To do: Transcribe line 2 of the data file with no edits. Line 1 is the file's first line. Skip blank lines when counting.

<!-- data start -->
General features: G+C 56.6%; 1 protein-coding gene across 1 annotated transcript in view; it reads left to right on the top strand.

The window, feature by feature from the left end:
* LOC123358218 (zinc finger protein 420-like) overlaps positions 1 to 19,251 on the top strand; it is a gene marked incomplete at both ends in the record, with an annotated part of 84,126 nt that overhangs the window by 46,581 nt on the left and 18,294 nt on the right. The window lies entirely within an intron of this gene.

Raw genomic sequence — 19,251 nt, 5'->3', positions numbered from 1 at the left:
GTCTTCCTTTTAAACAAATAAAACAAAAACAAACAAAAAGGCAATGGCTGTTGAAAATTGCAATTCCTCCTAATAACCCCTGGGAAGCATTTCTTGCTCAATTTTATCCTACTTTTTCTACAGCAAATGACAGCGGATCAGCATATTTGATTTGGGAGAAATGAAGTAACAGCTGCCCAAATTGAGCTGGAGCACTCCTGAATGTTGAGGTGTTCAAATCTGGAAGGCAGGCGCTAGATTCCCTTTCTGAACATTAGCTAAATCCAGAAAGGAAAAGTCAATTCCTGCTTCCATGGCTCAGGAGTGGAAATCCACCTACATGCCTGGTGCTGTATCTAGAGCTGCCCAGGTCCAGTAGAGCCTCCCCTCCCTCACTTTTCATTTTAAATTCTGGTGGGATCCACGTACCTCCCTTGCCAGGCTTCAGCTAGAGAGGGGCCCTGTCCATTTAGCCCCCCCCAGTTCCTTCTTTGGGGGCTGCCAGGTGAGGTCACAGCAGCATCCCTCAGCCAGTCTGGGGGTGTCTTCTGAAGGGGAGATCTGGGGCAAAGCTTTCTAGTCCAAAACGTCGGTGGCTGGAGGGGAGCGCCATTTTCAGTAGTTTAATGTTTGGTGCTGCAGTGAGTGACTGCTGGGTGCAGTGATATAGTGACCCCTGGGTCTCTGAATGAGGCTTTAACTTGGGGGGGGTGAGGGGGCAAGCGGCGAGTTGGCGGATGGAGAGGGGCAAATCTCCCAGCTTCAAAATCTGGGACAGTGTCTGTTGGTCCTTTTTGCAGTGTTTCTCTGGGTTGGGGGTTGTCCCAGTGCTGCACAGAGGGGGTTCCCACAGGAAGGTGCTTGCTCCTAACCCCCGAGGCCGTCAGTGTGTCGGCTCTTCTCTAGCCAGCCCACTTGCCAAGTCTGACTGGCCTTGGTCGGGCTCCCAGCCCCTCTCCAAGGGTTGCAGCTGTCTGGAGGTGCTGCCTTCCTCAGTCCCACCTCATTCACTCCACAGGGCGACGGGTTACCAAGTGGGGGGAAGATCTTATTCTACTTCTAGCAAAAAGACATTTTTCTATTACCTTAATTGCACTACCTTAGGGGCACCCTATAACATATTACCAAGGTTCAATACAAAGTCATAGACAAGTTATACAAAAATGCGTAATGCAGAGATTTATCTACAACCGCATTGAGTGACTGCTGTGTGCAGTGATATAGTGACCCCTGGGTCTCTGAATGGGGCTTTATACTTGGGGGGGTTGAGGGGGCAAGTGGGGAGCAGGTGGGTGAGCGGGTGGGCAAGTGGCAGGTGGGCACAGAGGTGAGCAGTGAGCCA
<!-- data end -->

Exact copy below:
The window, feature by feature from the left end: